I picked up `Death Squad' (Dell, December 1977) with the hope that it would be a New York City take on the cops-as-vigilantes theme of the 1973 movie `Magnum Force'. In actuality, `Death Squad' is a standard-issue police procedural, featuring author Kastle's recurring `Sergeant Ed Roersch' character.
Ed Roersch is of course modeled - like so many other 70s police procedural characters - on Wambaugh's archetypal Bumper Morgan. Readers should know ahead of time that Roersch is middle-aged, on the verge of retiring, one step away from a coronary, overly fond of good food and beers, fiercely loyal to his buddies on the force, cynical but true-hearted, dedicated in his own rough way to recognizing that America is unjust to black people, and maybe also to Puerto Ricans, and even maybe `fruits' (i.e., gays), etc., etc.
`Squad' starts off with a trio of homeboys, joyriding in a stolen Firebird, creating mayhem on East 52nd street in Manhattan on a warm summer night. Among the victims is a police captain, whose presence on the street in the early morning hours is something of a mystery.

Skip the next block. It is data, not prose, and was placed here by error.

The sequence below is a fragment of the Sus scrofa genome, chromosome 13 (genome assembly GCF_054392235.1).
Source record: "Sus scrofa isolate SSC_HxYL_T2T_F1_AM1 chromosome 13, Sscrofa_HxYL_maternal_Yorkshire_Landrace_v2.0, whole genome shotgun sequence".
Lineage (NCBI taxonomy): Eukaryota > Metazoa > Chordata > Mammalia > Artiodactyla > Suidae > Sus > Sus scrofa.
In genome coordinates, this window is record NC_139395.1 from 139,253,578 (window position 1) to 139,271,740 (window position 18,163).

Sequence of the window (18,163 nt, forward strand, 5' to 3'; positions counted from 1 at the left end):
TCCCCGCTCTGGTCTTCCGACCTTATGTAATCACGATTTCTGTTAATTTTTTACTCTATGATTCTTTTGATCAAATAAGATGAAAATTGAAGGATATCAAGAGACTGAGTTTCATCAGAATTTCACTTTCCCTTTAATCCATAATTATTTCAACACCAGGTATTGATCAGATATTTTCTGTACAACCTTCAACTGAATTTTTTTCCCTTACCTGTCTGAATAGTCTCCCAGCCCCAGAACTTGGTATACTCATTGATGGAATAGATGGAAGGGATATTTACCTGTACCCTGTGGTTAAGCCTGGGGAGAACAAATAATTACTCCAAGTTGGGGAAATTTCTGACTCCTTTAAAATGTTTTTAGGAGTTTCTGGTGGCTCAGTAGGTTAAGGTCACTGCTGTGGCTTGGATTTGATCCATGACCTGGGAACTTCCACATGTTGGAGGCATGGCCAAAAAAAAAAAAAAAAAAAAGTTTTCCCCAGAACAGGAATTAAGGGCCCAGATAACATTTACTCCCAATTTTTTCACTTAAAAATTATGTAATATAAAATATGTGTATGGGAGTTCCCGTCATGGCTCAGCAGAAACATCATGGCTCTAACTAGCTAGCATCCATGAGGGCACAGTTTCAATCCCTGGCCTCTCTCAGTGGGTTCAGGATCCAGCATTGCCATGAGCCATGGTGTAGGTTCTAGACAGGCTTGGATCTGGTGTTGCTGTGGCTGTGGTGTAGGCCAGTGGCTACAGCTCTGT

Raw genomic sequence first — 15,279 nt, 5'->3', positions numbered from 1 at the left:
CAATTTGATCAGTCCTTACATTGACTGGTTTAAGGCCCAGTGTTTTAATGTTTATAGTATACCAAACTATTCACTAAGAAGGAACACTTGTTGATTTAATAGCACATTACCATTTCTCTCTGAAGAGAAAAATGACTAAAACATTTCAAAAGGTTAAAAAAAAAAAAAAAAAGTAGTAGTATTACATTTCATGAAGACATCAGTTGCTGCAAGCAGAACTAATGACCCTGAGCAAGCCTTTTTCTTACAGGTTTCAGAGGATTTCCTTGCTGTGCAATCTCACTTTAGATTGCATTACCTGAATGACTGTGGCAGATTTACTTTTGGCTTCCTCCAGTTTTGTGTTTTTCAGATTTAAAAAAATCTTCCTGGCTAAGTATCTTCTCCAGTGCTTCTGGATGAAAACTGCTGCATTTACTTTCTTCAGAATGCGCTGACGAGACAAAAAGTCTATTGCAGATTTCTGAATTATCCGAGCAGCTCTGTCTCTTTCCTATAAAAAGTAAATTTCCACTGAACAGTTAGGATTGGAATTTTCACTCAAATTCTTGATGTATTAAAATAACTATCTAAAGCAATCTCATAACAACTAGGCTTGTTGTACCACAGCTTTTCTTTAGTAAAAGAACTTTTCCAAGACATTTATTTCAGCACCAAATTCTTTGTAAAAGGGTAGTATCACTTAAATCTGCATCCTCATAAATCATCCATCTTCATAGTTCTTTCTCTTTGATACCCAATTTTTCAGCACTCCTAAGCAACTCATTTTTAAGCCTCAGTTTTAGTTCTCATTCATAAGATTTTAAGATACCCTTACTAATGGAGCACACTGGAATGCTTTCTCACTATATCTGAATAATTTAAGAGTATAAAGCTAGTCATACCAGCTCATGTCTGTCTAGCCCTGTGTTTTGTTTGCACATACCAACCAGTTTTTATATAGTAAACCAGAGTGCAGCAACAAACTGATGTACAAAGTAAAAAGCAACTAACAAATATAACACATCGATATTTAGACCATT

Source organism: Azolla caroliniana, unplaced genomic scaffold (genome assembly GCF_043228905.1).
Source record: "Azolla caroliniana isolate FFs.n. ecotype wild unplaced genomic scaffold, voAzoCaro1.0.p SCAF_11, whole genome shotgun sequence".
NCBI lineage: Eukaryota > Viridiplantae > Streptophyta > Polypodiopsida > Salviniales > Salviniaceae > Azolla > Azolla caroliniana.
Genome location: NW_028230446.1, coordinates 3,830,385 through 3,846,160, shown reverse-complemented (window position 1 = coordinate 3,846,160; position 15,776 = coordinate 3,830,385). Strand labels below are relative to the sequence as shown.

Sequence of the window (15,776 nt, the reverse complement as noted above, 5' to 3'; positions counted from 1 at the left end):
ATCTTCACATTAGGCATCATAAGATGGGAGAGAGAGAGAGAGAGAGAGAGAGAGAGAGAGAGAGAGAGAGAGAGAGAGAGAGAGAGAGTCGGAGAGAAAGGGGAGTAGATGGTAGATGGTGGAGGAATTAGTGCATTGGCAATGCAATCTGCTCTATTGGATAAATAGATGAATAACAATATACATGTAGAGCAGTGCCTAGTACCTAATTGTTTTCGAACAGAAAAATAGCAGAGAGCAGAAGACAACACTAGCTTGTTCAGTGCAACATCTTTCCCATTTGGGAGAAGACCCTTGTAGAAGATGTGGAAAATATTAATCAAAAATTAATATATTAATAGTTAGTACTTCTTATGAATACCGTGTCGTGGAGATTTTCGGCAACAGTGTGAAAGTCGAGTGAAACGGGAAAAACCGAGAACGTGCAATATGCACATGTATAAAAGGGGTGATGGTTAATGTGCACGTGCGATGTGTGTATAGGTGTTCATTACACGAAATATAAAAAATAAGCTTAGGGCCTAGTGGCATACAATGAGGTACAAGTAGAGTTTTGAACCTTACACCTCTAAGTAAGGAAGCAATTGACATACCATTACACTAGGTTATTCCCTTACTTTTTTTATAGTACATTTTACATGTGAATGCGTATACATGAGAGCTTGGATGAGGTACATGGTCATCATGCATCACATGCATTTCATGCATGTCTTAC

The task of heading the investigation of this high-profile crime is handed to Roersch, who soon learns that what appears to be a simple case of opportunistic street crime may in fact be something deeper and darker. For there is a team of rogue cops operating within the NYPD, and they won't hesitate to eliminate any fellow officer who can't be persuaded to look the other way.....
Author Kastle wrote a sizeable number of pulp fiction novels in the 60s, 70s, and 80s, most of these in the Harold Robbins vein of softcore porn / melodrama. `Death Squad' is competently written, if not particularly original in terms of its theme and setting.
I suspect most readers will figure out who the chief villains are well before the book's midway point, and they will also recognize that the book is overly long, and several sub-plots could have been excised without detracting from the main narrative.
Contemporary readers will no doubt be impatient with the regular interludes in which the characters muse and agonize over their moral and personal failings, but these types of expositions were part and parcel of 70s crime novels, in the era before the admonition to `show, don't tell' governed fiction writing.
If you're looking for a `gritty' police procedural with appropriate levels of mid-70s cynicism, then `Death Squad' will fit the bill. However, if you're looking for a thriller or action novel based on the Rogue Vigilante premise, you are better off watching `Magnum Force' all over again.